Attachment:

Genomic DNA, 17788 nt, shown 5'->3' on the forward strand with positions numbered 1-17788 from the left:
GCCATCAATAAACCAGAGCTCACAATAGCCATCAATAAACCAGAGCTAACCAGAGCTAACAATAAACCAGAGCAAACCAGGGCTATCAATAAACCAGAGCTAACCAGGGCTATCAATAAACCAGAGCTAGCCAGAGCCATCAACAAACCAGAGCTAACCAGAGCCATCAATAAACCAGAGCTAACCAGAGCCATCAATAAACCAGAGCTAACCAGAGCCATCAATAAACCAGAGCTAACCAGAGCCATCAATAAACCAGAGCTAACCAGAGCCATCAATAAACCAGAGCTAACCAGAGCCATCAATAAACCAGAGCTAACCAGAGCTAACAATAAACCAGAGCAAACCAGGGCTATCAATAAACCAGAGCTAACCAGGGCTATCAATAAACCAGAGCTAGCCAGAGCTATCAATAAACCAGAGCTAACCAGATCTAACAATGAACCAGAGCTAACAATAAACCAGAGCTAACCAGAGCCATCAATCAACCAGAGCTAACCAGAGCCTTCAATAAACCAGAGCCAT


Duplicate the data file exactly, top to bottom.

Genomic DNA, 17788 nt, shown 5'->3' on the forward strand with positions numbered 1-17788 from the left:
GCCATCAATAAACCAGAGCTCACAATAGCCATCAATAAACCAGAGCTAACCAGAGCTAACAATAAACCAGAGCAAACCAGGGCTATCAATAAACCAGAGCTAACCAGGGCTATCAATAAACCAGAGCTAGCCAGAGCCATCAACAAACCAGAGCTAACCAGAGCCATCAATAAACCAGAGCTAACCAGAGCCATCAATAAACCAGAGCTAACCAGAGCCATCAATAAACCAGAGCTAACCAGAGCCATCAATAAACCAGAGCTAACCAGAGCCATCAATAAACCAGAGCTAACCAGAGCCATCAATAAACCAGAGCTAACCAGAGCTAACAATAAACCAGAGCAAACCAGGGCTATCAATAAACCAGAGCTAACCAGGGCTATCAATAAACCAGAGCTAGCCAGAGCTATCAATAAACCAGAGCTAACCAGATCTAACAATGAACCAGAGCTAACAATAAACCAGAGCTAACCAGAGCCATCAATCAACCAGAGCTAACCAGAGCCTTCAATAAACCAGAGCCAT